Wally's World


A review of Wally by Greg Kramer

Published on October 1, 2004

Greg Kramer

Cormorant Books

Wally offers a psychological portrait of a tempestuous Welsh theatre prop maker. Wally Greene’s paradoxical mixture of animosity and desire for his “pseudo-sister” Peggy McLean suggests something more than a simple clash of personalities. Their antagonism begins in rural Wales, when the Greenes take in Peggy and her two brothers as Blitz refugees. The three Londoners sting Wally with their upper-middle-class officiousness, rudely awakening him to the idea of class differences. This is a character drama written in a realist manner with an anti-hero who fails to win this reader’s sympathy.

About halfway through the book, Wally rapes Peggy beneath the Whitehall Theatre stage with the encouragement of his manager and fellow gaffers. Although this event is minimized in a fragmentary narrative that shifts in time and place, it is undoubtedly the key scene in the novel, marking Wally’s turning point from a somewhat likeable curmudgeon into a fully-fledged sociopath.

A problematic aspect of the rape scene is the suppression of the woman’s perspective. Since the character of Peggy has not been developed – she is not defined beyond an ideal type of the upper middle class, the reader is not invited to sympathize with the victim. Peggy represents everything that Wally despises in the bourgeoisie. Unfortunately, class differences are baldly stated, but never fleshed out. Kramer’s shorthand scarcely sketches the social milieu. For example, at Wally’s school in Abergwaun, the one teacher of narrative importance, Mr Maddox, is described as “a steaming red-faced brute from Liverpool who never passed up the opportunity to flout his English superiority over the Welsh natives.” The reader has no idea of how this abstract notion of national favouritism manifests itself.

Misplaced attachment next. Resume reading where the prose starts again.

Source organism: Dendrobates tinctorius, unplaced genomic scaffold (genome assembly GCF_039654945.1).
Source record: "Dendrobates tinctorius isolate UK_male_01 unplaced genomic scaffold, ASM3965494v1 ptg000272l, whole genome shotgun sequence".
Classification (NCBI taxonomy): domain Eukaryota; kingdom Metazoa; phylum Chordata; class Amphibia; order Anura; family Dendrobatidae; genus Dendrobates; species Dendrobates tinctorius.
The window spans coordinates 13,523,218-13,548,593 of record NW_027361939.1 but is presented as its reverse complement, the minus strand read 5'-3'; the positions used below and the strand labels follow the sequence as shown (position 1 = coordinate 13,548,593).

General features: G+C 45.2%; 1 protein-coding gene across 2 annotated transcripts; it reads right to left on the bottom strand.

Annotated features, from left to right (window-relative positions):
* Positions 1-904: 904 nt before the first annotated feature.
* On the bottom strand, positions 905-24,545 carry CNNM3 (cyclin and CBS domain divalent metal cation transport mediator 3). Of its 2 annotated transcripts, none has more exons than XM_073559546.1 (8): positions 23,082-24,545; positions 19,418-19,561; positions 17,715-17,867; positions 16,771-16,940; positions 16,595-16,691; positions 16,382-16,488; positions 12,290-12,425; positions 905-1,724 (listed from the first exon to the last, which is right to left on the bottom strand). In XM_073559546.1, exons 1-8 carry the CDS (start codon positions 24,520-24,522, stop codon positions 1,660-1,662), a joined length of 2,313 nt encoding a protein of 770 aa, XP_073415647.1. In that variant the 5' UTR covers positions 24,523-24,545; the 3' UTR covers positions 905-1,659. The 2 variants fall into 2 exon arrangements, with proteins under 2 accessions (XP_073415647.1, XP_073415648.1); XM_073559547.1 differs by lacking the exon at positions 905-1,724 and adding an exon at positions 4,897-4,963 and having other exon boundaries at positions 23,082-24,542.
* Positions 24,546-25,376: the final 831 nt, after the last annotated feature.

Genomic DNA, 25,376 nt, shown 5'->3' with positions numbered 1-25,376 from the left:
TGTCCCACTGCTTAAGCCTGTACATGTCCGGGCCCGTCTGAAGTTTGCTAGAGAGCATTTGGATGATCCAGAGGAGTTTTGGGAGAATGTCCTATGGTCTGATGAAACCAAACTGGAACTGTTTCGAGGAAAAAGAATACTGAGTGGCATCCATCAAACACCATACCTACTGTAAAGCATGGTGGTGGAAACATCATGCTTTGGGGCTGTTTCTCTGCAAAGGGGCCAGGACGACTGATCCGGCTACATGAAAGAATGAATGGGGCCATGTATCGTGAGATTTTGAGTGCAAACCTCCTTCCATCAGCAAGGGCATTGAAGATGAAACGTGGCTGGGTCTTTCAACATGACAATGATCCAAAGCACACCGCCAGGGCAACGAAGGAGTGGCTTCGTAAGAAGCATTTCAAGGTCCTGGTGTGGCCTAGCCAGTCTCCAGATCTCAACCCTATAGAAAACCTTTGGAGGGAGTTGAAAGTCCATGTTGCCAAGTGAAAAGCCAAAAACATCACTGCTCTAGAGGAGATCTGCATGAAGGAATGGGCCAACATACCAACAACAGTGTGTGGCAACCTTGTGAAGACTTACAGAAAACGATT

In addition, there are very few descriptive passages to make the landscape of Wales or any other social setting come alive. When Wally visits his grandparents in Dinbych-y-psygod, there are no particulars of the village apart from “a curved narrow street, where the slate-roofed houses were built right up to the road, with one strip of brick pavement.”

The rape, it seems, is Wally’s way of seizing power from a world that excludes him. But the superficial treatment of class in the novel does not generate the pathos that Kramer presumably intends. During the rape at knifepoint, it is noted of Wally: “This was the moment. He would take it and treasure it for always.” Because the narrative pressure is to identify with the perpetrator, a quandary is created for the ethical reader.

There are other problems too. Kramer exhibits a dubious taste in poetic language and hyperbole. For example, this moment from the aforementioned rape:

There in the midst of the storm, came a silver moment of indescribable beauty, where time slowed, stopped. A beryl lotus bloomed a thousand petals. A distant lilt of a flute. Seed fell. One moment of bliss. Then gone.

This seed becomes a symbol. It reappears in the final passage of the novel when Wally’s mental breakdown transforms him into a cosmic spermatozoon:


Like a flaming arrow rushing to the bull, Wally Greene cuts the surface of the water at the very centre of the flower, the core of the spark, the wink of the Cyclops’ eye. The lotus bloom. A seed, a burning acorn, falling down, down, down into the well.


Such symbolism does not elucidate the author’s intentions for this novel. One questions whether he manifests a real interest in exploring class conflict or whether he simply uses it as an excuse to develop sordid scenarios. mRb

Phil Hawes works for the Centre for Digital Art. His short script "Somnopolis" was recently published in nor: ideas of north.



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